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Unifying benefits programs can prevent employers from wasting resources

Disparate programs can waste resources through overlaps

Unifying benefits programs can prevent employers from wasting resources

Employers must take charge to realize an optimal return on investment from the wide array of employee health, absence management and disability programs they fund, according to a prominent benefits manager.

Otherwise, employees seeking help from the companies providing them with group health plans, pharmacy services, disease management, employee assistance programs, disability coverage, workers compensation benefits, and many other employer-sponsored health and productivity programs face uncoordinated, fragmented care that can fail to detect or treat their health problems.

In such a scenario, not only do employees suffer a negative experience, but the return on investment employers obtain from the programs they pay for diminishes, said Chris McSwain, vice president of U.S. benefits at Wal-Mart Stores Inc.

“Employers invest incredible amounts of money in paying their suppliers only to find out the suppliers have overlap,” said Mr. McSwain, who also is board chairman of the San Francisco-based Integrated Benefits Institute.

But an effective supplier-management strategy that analyzes the supply chain of services that employers contract for can help deliver better care to employees, increase their engagement and help employers by removing wasteful duplications in services, Mr. McSwain said.

Overlaps occur, for example, when an employer pays for an employee assistance program, lifestyle management, disease management and perhaps a pharmacy benefit management service, all of which may provide help for an employee suffering from depression. Yet neither the employer nor those various service providers may know which supplier the employee should work most directly with to get the best help for their particular situation, Mr. McSwain added.


Increasingly, employers are concerned about coordinating the care provided by a wide range of benefit-related companies they contract with, said Thomas Parry, IBI president.

They want to eliminate the service duplications that occur when so many health and productivity providers overlap, Mr. Parry said. They also want to prevent employees from receiving confusing or conflicting messages that can result when there is a potential for workers seeking help to interact with so many different providers.

To help employers learn how to do that, Mr. McSwain and the IBI created a DVD containing how-to instructions for adopting an integrated approach to managing a typical patchwork of benefit program suppliers.

Along with other advice, the DVD provides a checklist for getting started and tools to help employers marshal their suppliers to share information about the range of programs provided for employees.

Silos among providers often prevent the sharing of program data and coordination of benefits delivery, according to the DVD, titled “Winning Together, Turning Vendors into Partners to Improve Workforce Health and Productivity.”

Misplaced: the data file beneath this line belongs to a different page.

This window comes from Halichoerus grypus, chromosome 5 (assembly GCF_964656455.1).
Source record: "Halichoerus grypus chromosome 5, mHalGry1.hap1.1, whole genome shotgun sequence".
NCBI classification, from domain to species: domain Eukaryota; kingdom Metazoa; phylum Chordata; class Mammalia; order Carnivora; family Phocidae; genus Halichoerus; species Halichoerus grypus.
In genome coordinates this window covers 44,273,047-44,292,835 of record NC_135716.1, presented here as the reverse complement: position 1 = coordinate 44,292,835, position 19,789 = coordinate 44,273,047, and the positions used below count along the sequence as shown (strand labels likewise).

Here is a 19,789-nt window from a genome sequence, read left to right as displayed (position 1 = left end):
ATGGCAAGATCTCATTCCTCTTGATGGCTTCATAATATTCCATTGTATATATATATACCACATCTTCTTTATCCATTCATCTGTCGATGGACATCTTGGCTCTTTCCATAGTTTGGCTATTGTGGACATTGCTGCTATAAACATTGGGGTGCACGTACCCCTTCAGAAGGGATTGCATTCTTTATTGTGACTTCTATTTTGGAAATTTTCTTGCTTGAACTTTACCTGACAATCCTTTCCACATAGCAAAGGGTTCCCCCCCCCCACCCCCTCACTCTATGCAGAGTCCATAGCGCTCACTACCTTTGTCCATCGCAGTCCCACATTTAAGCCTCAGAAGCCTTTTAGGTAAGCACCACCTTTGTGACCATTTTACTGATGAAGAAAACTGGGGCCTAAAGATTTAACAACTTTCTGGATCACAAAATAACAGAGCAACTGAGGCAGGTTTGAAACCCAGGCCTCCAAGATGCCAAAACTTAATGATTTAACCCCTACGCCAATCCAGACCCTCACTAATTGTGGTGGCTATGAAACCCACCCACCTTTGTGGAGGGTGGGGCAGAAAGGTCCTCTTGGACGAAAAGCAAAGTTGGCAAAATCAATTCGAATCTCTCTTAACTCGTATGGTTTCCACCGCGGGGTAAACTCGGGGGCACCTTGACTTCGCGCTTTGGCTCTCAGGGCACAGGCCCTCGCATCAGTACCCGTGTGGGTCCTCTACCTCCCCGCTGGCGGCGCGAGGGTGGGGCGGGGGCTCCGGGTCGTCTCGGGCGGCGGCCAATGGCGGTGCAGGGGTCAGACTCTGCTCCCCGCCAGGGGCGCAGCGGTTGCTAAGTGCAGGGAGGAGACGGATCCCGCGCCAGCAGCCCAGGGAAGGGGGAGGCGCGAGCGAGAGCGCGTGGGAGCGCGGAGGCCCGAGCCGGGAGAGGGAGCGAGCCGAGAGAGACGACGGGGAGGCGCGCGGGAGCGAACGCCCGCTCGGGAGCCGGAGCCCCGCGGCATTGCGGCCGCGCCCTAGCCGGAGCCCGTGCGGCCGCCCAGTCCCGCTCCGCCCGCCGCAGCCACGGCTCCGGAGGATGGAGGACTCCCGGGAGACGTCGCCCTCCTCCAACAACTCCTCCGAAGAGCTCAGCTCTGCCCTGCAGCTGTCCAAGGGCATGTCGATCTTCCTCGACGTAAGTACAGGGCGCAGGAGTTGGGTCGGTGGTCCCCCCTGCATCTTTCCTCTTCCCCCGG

“Whenever we have a lot of silos, we find as employers that it produces a considerable amount of waste,” Mr. McSwain says in the DVD, which the IBI provides to employers free of charge.

That is why employers need to adopt a mindset that, as payers, they can drive service improvement by pushing their suppliers to coordinate with each other, Mr. McSwain said in an interview.


“Don't underestimate your ability to create improvement,” Mr. McSwain advised other employers. “Ultimately you are responsible because you are the payer. They are not going to do it unless they have someone that is pulling them forward. That is why you have to have a vision and point of view about why you are doing it, and that is why we make the tools available.”

While Mr. McSwain now works for Wal-Mart, where he implements such practices, material for the DVD arose from practices he implemented while working at previous employers such Whirlpool Corp.

In one scene, the DVD shows what resulted from a yarn exercise conducted during a “supplier summit.” The exercise included a person standing in the middle of several suppliers with strings of yarn running from the hands of those receiving data to the hands of those sending the data.

The DVD shows a convoluted crisscross of yarn strings.

“We had made our point to all the suppliers in the room about how complicated this is and what critical roles they play and how they have to come out of their silo to truly have terrific employee experience and reduce waste,” Mr. McSwain states in the DVD.

Apart from improving the employee's experience and eliminating waste, Mr. McSwain's supplier management strategy emphasizes helping transition providers along a service improvement continuum that ranks them as either vendors, suppliers or partners.

The more they improve their involvement, flexibility and outcomes focus, the more they move toward partner status.

“Employers, it's safe to say, have rarely used their leverage to create a real business partner that supplies benefit services,” the IBI's Mr. Parry said. “And I think that is what Chris talks about. The message is, "Look, if you are going to do business with me as an employer, then I want you to be a partner. But to be a partner, you have got to do these things.'”